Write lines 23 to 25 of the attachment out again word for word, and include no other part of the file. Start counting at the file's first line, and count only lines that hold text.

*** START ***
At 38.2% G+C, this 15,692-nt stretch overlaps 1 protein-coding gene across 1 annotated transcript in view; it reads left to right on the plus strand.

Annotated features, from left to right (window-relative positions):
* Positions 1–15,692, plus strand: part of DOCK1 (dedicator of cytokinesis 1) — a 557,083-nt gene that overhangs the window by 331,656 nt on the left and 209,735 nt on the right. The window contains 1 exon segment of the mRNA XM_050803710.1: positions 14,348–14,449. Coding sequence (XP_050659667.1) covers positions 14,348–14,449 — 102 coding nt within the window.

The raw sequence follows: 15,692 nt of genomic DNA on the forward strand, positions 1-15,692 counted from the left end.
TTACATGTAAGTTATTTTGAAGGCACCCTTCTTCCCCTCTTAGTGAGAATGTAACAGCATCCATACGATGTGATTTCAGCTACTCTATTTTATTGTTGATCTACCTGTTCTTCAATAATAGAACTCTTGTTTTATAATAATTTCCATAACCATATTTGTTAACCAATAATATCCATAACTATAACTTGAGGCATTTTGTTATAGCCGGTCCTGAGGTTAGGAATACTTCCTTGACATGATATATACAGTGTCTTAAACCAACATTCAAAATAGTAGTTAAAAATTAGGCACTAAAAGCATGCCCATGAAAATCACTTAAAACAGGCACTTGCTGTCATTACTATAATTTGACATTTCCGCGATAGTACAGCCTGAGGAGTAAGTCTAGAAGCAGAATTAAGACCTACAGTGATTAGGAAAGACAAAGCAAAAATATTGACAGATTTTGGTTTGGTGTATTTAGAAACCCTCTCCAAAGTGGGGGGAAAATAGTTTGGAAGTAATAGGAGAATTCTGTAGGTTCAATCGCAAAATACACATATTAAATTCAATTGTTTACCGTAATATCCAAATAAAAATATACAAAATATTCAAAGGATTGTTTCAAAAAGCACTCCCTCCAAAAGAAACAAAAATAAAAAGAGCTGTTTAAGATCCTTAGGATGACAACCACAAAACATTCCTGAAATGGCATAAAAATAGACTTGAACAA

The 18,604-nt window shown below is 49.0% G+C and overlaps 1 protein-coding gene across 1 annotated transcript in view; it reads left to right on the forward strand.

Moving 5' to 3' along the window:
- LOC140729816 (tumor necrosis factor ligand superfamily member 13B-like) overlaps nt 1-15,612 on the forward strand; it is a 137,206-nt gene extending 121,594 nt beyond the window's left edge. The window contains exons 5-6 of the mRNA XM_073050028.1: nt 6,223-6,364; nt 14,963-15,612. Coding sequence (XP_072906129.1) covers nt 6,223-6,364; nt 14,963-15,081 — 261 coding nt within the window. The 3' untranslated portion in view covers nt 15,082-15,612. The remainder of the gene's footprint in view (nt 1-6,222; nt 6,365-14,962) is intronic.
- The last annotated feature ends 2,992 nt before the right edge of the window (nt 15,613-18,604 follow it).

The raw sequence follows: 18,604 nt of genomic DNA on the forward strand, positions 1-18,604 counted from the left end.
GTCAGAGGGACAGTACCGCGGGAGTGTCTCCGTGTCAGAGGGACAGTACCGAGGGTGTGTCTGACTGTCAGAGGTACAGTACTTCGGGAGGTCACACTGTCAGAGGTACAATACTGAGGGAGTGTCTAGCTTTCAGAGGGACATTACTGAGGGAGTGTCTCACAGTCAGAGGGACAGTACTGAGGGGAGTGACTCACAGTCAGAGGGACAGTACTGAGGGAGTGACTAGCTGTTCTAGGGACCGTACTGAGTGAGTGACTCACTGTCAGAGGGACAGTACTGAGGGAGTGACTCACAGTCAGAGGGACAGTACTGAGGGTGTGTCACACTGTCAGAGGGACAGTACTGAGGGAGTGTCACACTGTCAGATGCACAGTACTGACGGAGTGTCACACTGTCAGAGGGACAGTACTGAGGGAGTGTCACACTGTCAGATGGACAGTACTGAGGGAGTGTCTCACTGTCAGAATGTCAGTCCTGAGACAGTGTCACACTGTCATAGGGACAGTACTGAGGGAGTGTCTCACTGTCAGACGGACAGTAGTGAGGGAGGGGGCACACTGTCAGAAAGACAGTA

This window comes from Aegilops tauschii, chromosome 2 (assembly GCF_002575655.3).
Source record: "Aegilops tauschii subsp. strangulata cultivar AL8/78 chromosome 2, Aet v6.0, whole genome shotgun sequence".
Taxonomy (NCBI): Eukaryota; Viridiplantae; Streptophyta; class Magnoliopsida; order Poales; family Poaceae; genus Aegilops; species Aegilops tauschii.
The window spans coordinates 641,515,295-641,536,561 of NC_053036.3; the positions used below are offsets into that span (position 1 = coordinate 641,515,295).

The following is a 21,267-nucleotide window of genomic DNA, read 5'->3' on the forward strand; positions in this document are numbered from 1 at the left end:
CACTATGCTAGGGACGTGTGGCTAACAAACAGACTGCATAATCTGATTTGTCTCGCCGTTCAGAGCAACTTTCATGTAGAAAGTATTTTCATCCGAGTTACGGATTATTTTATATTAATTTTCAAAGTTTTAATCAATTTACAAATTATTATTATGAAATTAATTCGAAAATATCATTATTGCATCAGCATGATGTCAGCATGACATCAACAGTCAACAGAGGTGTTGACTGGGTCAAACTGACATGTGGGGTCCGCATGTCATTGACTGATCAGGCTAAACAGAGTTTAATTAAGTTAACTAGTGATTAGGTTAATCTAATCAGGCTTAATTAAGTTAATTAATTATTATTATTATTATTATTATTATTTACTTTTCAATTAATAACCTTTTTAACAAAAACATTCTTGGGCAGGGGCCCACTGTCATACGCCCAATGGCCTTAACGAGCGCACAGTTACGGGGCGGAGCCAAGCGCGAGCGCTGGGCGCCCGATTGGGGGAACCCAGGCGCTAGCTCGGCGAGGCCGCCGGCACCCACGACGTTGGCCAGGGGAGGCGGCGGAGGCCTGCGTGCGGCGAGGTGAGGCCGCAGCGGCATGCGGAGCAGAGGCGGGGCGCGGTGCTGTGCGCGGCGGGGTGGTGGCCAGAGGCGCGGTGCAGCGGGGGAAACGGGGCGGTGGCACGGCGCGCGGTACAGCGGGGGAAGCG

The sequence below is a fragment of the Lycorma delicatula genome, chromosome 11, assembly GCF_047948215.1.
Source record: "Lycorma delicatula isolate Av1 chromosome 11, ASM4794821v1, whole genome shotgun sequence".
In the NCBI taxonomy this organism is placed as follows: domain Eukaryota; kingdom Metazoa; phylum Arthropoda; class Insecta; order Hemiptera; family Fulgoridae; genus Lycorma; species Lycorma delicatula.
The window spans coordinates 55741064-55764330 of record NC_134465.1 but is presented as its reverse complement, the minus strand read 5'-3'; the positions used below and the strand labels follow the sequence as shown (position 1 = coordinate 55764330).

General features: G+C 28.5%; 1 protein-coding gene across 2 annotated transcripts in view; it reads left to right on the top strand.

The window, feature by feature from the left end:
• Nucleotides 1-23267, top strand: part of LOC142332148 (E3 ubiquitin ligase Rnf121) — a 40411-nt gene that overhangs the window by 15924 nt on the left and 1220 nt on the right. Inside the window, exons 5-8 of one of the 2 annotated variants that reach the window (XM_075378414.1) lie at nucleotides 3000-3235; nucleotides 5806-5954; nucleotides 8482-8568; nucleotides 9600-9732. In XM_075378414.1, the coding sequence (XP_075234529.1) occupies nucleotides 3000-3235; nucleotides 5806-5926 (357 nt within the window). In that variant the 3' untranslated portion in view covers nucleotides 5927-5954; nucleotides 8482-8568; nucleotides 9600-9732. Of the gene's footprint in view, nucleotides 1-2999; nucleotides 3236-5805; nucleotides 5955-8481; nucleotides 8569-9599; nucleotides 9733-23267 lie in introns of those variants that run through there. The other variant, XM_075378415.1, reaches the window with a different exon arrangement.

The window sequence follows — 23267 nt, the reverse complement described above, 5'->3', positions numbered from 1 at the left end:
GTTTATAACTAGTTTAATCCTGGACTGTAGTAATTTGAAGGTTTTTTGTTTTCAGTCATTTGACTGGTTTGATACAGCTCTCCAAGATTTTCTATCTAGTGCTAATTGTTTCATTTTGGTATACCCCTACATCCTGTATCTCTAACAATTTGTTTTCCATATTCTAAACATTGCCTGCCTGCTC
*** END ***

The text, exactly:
The window, feature by feature from the left end:
• Nucleotides 1-23267, top strand: part of LOC142332148 (E3 ubiquitin ligase Rnf121) — a 40411-nt gene that overhangs the window by 15924 nt on the left and 1220 nt on the right. Inside the window, exons 5-8 of one of the 2 annotated variants that reach the window (XM_075378414.1) lie at nucleotides 3000-3235; nucleotides 5806-5954; nucleotides 8482-8568; nucleotides 9600-9732. In XM_075378414.1, the coding sequence (XP_075234529.1) occupies nucleotides 3000-3235; nucleotides 5806-5926 (357 nt within the window). In that variant the 3' untranslated portion in view covers nucleotides 5927-5954; nucleotides 8482-8568; nucleotides 9600-9732. Of the gene's footprint in view, nucleotides 1-2999; nucleotides 3236-5805; nucleotides 5955-8481; nucleotides 8569-9599; nucleotides 9733-23267 lie in introns of those variants that run through there. The other variant, XM_075378415.1, reaches the window with a different exon arrangement.

The window sequence follows — 23267 nt, the reverse complement described above, 5'->3', positions numbered from 1 at the left end: